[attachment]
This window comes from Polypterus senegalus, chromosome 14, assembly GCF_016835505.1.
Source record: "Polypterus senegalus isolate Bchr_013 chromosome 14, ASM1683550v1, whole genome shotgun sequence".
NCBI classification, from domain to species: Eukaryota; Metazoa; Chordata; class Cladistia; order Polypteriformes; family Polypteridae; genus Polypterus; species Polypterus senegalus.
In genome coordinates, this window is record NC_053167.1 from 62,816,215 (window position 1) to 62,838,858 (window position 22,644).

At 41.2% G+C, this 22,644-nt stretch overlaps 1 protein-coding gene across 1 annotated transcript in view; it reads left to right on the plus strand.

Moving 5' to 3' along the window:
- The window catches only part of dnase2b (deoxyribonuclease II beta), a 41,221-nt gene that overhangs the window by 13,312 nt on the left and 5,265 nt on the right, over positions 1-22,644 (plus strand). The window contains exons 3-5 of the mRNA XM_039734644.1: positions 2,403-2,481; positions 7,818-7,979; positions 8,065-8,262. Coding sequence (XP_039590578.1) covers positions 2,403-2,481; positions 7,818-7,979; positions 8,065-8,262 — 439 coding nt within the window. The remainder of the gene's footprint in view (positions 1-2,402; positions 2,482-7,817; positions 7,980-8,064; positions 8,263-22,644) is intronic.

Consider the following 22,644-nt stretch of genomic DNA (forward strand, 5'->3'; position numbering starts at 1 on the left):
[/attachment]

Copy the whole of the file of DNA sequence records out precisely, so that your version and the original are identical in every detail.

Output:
This window comes from Polypterus senegalus, chromosome 14, assembly GCF_016835505.1.
Source record: "Polypterus senegalus isolate Bchr_013 chromosome 14, ASM1683550v1, whole genome shotgun sequence".
NCBI classification, from domain to species: Eukaryota; Metazoa; Chordata; class Cladistia; order Polypteriformes; family Polypteridae; genus Polypterus; species Polypterus senegalus.
In genome coordinates, this window is record NC_053167.1 from 62,816,215 (window position 1) to 62,838,858 (window position 22,644).

At 41.2% G+C, this 22,644-nt stretch overlaps 1 protein-coding gene across 1 annotated transcript in view; it reads left to right on the plus strand.

Moving 5' to 3' along the window:
- The window catches only part of dnase2b (deoxyribonuclease II beta), a 41,221-nt gene that overhangs the window by 13,312 nt on the left and 5,265 nt on the right, over positions 1-22,644 (plus strand). The window contains exons 3-5 of the mRNA XM_039734644.1: positions 2,403-2,481; positions 7,818-7,979; positions 8,065-8,262. Coding sequence (XP_039590578.1) covers positions 2,403-2,481; positions 7,818-7,979; positions 8,065-8,262 — 439 coding nt within the window. The remainder of the gene's footprint in view (positions 1-2,402; positions 2,482-7,817; positions 7,980-8,064; positions 8,263-22,644) is intronic.

Consider the following 22,644-nt stretch of genomic DNA (forward strand, 5'->3'; position numbering starts at 1 on the left):